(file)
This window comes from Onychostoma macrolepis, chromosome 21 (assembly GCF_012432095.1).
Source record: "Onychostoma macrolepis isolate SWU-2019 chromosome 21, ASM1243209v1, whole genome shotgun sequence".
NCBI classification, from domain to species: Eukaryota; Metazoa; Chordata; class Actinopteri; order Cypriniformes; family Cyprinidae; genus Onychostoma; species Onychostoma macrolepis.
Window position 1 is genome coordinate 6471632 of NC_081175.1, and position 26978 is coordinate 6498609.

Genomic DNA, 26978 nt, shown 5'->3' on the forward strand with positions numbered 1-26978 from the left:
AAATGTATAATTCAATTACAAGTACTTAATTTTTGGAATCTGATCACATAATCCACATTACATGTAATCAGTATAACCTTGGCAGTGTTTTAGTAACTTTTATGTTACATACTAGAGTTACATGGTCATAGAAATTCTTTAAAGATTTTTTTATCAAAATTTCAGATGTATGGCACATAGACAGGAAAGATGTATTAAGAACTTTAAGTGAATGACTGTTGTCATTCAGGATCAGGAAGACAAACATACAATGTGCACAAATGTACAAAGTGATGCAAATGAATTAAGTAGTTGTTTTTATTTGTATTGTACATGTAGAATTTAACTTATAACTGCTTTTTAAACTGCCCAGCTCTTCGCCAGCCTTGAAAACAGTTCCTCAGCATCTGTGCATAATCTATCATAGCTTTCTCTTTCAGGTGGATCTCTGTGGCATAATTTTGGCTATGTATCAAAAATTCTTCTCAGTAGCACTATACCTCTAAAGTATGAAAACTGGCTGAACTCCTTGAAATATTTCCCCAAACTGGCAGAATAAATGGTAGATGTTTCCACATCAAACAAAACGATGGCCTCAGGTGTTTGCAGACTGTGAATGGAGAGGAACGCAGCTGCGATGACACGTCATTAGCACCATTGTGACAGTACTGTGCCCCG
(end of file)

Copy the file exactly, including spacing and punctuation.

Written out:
This window comes from Onychostoma macrolepis, chromosome 21 (assembly GCF_012432095.1).
Source record: "Onychostoma macrolepis isolate SWU-2019 chromosome 21, ASM1243209v1, whole genome shotgun sequence".
NCBI classification, from domain to species: Eukaryota; Metazoa; Chordata; class Actinopteri; order Cypriniformes; family Cyprinidae; genus Onychostoma; species Onychostoma macrolepis.
Window position 1 is genome coordinate 6471632 of NC_081175.1, and position 26978 is coordinate 6498609.

Genomic DNA, 26978 nt, shown 5'->3' on the forward strand with positions numbered 1-26978 from the left:
AAATGTATAATTCAATTACAAGTACTTAATTTTTGGAATCTGATCACATAATCCACATTACATGTAATCAGTATAACCTTGGCAGTGTTTTAGTAACTTTTATGTTACATACTAGAGTTACATGGTCATAGAAATTCTTTAAAGATTTTTTTATCAAAATTTCAGATGTATGGCACATAGACAGGAAAGATGTATTAAGAACTTTAAGTGAATGACTGTTGTCATTCAGGATCAGGAAGACAAACATACAATGTGCACAAATGTACAAAGTGATGCAAATGAATTAAGTAGTTGTTTTTATTTGTATTGTACATGTAGAATTTAACTTATAACTGCTTTTTAAACTGCCCAGCTCTTCGCCAGCCTTGAAAACAGTTCCTCAGCATCTGTGCATAATCTATCATAGCTTTCTCTTTCAGGTGGATCTCTGTGGCATAATTTTGGCTATGTATCAAAAATTCTTCTCAGTAGCACTATACCTCTAAAGTATGAAAACTGGCTGAACTCCTTGAAATATTTCCCCAAACTGGCAGAATAAATGGTAGATGTTTCCACATCAAACAAAACGATGGCCTCAGGTGTTTGCAGACTGTGAATGGAGAGGAACGCAGCTGCGATGACACGTCATTAGCACCATTGTGACAGTACTGTGCCCCG